A country-feel dominated most of Summer Lane.
THE Colmore family was one of the richest in the history of Birmingham.
With wealth founded on the buying and selling of fabrics in the 16th century, its members went on to purchase wide estates, including the Newhall Estate and Bell Barn Estate.
In the early 19th century, the heiress to these lands was Miss Caroline Colmore, brought to mind in Caroline Street.
A map published for the Earl of Dartmouth in 1824/25 showed that she also owned most of the extensive area south of the Hockley Brook to Snow Hill and bounded to the west and east by Great Hampton Street and New Town Row respectively.
By the time of Drake's map Hospital Street, Tower Street, New John Street, New Summer Street and Brearley Street had come into view but many small gardens remained.
The map also showed the new St George's Church, set amidst fields built on land given by Caroline Colmore. It had been consecrated in 1822 by the Bishop of Chester, who had expressed his surprise that Birmingham people should build a church so far away from the population.
Yet, as Robert K Dent emphasised in the Making of Modern Birmingham (1894): "Birmingham grows fast, and before many years had passed St George's was in the midst of a densely populated district."
This was made plain by Drake's Map of 1832, the fields and gardens had begun to fade away as Asylum Road, Harding Street and Ormond Street had appeared north of New John Street.
Despite their appearance, a country-feel dominated most of the Summer Lane district.
A child in the 1830s, Dyke Wilkinson wrote up his reminiscences of Bygone Birmingham in 1923.
He grew up in a house that "that was one of a row of half a dozen, having nice gardens, and get-able from Lower Brearley Street, Summer Lane, or Tower Street.
And nearly in the country."
As for Summer Lane, beyond John Street (now New John Street) it "was indeed a country lane; on the eastern side - deep below the roadway - were a number of tiny cottages with large gardens."
Beyond these cottages "I can remember but one building in Summer Lane, large red-brick house, the asylum for pauper children connected with the old workhouse." This was then in Lichfield Street, which was swept away in the late 1800s for the development of Corporation Street.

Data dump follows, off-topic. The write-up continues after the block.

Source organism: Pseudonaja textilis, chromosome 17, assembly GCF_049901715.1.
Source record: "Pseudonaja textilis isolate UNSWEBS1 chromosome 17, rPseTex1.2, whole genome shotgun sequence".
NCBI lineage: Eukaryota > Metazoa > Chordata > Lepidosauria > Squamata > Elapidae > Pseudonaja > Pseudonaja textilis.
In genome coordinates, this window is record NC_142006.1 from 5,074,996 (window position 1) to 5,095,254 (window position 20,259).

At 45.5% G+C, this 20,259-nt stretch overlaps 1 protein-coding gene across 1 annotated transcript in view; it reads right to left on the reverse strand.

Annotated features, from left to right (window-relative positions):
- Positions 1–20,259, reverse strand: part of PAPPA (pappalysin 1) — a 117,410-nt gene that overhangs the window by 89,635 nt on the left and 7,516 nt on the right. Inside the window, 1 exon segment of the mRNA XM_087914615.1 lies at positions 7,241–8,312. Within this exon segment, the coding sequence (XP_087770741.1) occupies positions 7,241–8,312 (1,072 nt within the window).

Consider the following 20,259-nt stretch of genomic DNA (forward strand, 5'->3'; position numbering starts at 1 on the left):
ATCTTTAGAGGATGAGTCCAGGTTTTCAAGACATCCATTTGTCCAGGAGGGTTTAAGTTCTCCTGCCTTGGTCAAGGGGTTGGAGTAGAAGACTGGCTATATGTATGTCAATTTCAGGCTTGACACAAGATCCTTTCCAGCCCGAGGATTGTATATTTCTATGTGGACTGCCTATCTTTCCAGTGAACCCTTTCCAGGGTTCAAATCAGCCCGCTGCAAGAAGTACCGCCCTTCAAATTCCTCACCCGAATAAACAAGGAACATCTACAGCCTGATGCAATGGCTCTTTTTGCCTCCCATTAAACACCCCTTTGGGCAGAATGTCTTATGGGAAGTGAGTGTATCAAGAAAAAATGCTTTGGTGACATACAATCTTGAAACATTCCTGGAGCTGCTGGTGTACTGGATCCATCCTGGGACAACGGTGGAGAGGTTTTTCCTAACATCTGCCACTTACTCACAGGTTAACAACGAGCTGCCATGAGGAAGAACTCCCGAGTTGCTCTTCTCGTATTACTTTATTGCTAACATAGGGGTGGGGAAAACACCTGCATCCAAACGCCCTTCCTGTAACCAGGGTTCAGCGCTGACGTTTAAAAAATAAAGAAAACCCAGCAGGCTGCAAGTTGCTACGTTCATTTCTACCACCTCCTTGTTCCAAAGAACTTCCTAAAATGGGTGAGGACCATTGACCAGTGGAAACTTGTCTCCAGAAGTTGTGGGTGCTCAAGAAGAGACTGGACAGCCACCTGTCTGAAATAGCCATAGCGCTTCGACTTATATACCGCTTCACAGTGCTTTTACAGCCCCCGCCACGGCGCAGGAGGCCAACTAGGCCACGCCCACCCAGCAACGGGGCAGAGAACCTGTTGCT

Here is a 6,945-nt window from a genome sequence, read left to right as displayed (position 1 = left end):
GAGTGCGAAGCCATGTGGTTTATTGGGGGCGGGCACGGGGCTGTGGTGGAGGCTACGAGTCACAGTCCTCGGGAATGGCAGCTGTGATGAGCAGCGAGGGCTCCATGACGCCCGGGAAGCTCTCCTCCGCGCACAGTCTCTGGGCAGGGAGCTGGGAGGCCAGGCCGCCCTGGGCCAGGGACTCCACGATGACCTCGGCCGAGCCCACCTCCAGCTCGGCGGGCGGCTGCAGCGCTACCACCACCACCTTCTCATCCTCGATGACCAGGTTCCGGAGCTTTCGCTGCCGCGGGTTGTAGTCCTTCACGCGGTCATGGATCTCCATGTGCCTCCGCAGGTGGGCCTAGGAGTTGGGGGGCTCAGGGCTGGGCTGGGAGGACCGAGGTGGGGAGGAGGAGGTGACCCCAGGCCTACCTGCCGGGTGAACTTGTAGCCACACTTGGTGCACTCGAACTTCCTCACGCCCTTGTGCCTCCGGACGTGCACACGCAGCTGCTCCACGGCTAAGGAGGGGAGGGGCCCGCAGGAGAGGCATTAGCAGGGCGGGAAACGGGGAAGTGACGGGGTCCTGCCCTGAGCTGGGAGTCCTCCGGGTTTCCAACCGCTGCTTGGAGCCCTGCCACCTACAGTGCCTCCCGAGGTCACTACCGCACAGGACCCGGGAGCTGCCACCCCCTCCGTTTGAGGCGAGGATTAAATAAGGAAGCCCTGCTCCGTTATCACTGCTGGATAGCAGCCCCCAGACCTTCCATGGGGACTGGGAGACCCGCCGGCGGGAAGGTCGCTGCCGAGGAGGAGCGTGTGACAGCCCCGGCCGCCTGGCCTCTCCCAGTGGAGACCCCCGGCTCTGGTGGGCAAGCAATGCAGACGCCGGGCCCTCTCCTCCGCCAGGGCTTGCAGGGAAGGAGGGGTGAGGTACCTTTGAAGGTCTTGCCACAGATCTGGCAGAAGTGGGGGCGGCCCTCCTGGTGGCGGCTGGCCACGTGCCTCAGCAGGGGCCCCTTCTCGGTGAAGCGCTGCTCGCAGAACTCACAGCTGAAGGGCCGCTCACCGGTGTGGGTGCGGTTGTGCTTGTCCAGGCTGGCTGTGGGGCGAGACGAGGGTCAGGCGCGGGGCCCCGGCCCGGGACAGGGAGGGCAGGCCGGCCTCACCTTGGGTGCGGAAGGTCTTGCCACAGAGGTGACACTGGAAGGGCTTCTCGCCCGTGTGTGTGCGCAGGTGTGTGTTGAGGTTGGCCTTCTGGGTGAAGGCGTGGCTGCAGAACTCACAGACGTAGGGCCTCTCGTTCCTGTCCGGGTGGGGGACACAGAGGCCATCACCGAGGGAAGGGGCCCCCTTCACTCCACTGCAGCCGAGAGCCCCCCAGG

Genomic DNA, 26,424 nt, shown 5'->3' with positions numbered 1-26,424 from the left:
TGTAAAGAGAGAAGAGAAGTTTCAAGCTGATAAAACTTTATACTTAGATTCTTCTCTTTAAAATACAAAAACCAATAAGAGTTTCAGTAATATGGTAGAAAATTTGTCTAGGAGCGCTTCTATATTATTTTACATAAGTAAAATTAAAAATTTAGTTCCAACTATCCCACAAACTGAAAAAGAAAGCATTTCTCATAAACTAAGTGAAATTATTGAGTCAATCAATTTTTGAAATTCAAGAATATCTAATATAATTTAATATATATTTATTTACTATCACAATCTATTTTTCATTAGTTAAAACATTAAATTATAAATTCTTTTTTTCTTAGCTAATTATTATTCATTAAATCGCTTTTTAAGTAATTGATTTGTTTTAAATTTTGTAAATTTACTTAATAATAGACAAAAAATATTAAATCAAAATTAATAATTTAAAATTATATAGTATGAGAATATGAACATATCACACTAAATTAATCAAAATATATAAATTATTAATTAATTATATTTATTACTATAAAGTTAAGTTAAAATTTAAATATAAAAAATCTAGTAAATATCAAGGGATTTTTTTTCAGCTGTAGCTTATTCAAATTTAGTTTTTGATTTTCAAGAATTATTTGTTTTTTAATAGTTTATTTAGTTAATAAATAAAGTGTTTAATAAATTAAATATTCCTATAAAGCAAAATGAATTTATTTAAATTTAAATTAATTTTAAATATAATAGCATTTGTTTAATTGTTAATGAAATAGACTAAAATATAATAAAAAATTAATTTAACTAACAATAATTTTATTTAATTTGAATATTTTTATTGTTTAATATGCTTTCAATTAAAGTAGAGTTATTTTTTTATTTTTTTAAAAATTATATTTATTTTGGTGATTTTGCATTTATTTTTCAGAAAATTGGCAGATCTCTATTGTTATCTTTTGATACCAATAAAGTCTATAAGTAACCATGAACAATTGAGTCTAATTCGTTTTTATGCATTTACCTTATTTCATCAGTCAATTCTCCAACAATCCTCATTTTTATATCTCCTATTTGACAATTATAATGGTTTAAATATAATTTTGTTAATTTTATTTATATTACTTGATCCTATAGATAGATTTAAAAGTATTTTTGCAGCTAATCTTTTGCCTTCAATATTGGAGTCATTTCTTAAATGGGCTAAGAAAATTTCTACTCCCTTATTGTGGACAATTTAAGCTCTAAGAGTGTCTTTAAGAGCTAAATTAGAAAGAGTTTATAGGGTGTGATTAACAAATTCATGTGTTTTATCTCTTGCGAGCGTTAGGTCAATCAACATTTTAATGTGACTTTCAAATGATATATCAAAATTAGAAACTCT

The asylum was founded in 1797 by the Guardians of the Poor as an industrial residence and school for 250 children.
Standing close to where Milton Street would emerge, it was closed and knocked down in 1846, although the Beehive carved over the door remained on the ruins for a few years afterwards.
Asylum Road recalls this institution. Its older name, however, was Bread Lane.
On the opposite side of Summer Lane to the Asylum, in Wilkinson's childhood were "the brickkiln fields, more than a hundred acres of grass lands, stretching away over the sandhills to the Lozells. These fields for many years afforded free pasturage for anybody's horses, donkeys, or pigs, and it was also the playground for the young folks in our part of town."
In his vicinity was a hollow where "there was a large pool where we fished for minnows.
Farther down the lane, nearly opposite the asylum, there was a smaller pool, where we waded for bullrushes."
Then, in the bend of Summer Lane, where it went into what would become Asylum Road, not far from the Walsall Road, "was one of Birmingham's oldest pleasure resorts, The Cherry Gardens, where, for a few coppers, you could eat your fill of that delicious fruit."
Caroline Colmore died unmarried and without direct heirs in 1837.
Most of her property went to Frind Cregoe of Cornwall, hence Cregoe Street and Cornwall Street - although some had already passed on to the third Marquess of Hertford of Ragley Hall, Alcester.
Over the next 20 years, the countryside was banished from Summer Lane. Behind the larger houses on The Lane itself and in the side streets, a host of back-to-backs were built cheaply and quickly.
The area was transformed into a working-class neighbourhood.
It is difficult to ascribe an exact space to that district because it merged almost imperceptibly with both Hockley to the west and Aston to the north.
Still it would seem that its eastern boundary was Newtown Row. To the north it was divided from Aston by the Hockley Brook, just above Asylum Road and Paddington Street. To the south it ended at the junction of Constitution Hill and Snow Hill; and to the west the probable limit with Hockley was Hospital Street.
On Ebenezer's Map of 1820 this district was shown as Somers Town. It was a name that did not gain acceptance and in the succeeding years much of the Summer Lane neighbourhood was seen as belonging either to Aston or Hockley.
However, local people knew it simply and expressively as 'The Lane'.
As such, Summer Lane became the epitome of working-class Brum.
It embodied all those things which the poorer working class felt were the most important in life: neighbourliness, kinship, sharing, toughness and respect.
In the post-war redevelopment of Birmingham, the Summer Lane neighbourhood was altered dramatically.
It became part of the official Newtown, but its identity has not been lost and folk still sing: "See the palm trees swayin' way down Summer Lane."
More on "See the Palm Trees Swayin" next week.
REMEMBER... the Colmore Flats in Hospital Street in 1956, which recalled the Colmore family who had once owned the Summer Lane locality. Does anyone know anything about the history of these flats?; POWERFUL...children in a yard of back-to-backs off Summer Lane in the early 1920s. Does anyone recognize any of the faces? Notice the bare-footed lad on the left of the girl holding the baby and the huge shoes on the feet of the lad wearing the muffler in the centre of the photo. The rest of the youngsters seem to be wearing Daily Mail boots.; GENTEEL...a wonderful photo of men in a horse brake about to set off from the Stag's Head, Summer Lane, for a trip out in the early 1900s.